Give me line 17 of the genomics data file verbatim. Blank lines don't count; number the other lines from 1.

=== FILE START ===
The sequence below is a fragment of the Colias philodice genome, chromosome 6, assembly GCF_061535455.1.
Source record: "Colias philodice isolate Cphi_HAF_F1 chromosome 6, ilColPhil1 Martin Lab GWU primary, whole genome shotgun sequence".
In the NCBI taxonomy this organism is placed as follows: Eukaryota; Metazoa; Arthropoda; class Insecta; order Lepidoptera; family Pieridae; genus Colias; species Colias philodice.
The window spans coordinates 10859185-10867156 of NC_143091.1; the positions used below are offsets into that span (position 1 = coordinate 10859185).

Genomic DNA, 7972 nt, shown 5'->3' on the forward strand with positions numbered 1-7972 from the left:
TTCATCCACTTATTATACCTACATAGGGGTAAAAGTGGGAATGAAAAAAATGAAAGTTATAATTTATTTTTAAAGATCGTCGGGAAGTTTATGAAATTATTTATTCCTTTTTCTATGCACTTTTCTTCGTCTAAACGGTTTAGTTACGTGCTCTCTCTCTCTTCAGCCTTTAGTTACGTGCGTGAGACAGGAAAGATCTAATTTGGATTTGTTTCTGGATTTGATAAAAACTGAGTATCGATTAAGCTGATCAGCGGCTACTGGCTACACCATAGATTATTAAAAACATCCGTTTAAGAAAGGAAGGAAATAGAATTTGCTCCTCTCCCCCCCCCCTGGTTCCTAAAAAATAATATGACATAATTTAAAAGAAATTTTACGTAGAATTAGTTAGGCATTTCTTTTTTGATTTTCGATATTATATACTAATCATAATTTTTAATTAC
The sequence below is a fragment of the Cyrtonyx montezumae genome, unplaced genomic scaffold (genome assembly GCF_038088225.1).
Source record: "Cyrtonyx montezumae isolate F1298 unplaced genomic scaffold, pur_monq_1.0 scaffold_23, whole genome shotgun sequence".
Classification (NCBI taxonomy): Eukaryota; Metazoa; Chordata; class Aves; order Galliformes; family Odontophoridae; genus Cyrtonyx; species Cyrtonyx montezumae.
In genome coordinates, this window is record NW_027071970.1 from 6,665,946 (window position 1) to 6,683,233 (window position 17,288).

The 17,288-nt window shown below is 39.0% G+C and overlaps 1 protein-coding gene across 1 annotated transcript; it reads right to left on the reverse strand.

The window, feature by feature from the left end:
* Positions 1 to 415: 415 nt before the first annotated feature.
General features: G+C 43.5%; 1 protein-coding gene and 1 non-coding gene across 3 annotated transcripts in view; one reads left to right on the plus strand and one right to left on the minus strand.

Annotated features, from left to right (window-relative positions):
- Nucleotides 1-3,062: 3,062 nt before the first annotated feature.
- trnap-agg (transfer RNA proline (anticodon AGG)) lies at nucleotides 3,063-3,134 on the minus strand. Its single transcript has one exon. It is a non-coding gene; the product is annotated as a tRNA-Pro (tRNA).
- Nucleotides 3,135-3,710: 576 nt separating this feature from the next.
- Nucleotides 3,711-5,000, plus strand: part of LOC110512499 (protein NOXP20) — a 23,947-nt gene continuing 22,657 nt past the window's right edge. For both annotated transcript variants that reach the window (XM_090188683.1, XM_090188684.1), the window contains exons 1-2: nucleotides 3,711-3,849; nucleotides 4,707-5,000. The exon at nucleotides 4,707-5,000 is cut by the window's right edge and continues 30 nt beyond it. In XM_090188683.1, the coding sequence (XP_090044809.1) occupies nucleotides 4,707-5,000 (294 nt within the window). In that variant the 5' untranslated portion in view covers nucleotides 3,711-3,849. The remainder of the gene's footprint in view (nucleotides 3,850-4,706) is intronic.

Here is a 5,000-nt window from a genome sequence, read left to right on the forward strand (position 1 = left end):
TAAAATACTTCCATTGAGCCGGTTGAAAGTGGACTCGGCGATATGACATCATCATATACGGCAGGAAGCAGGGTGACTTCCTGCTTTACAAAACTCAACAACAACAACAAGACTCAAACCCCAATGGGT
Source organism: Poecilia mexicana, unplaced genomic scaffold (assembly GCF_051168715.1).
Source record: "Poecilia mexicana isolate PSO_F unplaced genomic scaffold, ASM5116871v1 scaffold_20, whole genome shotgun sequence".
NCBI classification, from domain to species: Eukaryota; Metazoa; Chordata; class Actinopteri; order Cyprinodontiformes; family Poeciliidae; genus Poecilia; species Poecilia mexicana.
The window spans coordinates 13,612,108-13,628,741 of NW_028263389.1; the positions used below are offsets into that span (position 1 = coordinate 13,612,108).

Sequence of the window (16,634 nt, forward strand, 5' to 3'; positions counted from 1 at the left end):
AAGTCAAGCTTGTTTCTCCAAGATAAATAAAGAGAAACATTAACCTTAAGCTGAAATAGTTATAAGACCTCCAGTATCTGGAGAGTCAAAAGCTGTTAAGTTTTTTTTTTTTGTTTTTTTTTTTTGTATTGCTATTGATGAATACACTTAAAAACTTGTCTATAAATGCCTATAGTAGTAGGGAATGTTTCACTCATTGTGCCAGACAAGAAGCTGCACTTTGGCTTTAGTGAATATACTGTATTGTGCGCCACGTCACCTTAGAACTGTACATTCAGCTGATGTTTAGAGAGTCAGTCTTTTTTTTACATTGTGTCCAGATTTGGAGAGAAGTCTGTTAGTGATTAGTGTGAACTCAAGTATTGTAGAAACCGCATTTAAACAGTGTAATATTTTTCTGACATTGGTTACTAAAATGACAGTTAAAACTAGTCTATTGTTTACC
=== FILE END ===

- trnap-agg (transfer RNA proline (anticodon AGG)) lies at nucleotides 3,063-3,134 on the minus strand. Its single transcript has one exon. It is a non-coding gene; the product is annotated as a tRNA-Pro (tRNA).